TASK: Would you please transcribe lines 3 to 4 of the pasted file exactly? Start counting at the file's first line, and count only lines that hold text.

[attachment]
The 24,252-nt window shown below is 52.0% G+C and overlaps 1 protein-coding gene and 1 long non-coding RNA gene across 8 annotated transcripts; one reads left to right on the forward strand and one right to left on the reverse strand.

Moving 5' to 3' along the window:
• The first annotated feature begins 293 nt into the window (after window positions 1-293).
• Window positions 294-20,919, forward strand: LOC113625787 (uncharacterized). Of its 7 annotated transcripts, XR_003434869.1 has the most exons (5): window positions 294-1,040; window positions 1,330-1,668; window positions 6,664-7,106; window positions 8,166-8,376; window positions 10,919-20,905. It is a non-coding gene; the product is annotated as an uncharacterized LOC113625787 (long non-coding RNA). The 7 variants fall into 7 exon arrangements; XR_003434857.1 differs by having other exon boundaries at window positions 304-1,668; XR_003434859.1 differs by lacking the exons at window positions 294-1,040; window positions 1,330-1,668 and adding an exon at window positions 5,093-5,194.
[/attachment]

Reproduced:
• The first annotated feature begins 293 nt into the window (after window positions 1-293).
• Window positions 294-20,919, forward strand: LOC113625787 (uncharacterized). Of its 7 annotated transcripts, XR_003434869.1 has the most exons (5): window positions 294-1,040; window positions 1,330-1,668; window positions 6,664-7,106; window positions 8,166-8,376; window positions 10,919-20,905. It is a non-coding gene; the product is annotated as an uncharacterized LOC113625787 (long non-coding RNA). The 7 variants fall into 7 exon arrangements; XR_003434857.1 differs by having other exon boundaries at window positions 304-1,668; XR_003434859.1 differs by lacking the exons at window positions 294-1,040; window positions 1,330-1,668 and adding an exon at window positions 5,093-5,194.